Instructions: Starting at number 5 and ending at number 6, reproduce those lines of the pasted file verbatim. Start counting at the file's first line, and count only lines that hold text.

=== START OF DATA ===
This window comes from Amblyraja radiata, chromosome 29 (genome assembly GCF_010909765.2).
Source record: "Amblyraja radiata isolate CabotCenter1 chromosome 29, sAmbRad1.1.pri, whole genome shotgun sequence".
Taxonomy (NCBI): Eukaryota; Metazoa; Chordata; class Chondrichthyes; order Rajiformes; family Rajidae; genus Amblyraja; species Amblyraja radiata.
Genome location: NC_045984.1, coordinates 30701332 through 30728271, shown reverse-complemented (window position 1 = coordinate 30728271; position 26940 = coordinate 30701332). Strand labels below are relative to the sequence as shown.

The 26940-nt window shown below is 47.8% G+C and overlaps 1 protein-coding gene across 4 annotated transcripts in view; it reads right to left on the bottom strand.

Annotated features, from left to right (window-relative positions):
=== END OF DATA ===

The 26940-nt window shown below is 47.8% G+C and overlaps 1 protein-coding gene across 4 annotated transcripts in view; it reads right to left on the bottom strand.

Annotated features, from left to right (window-relative positions):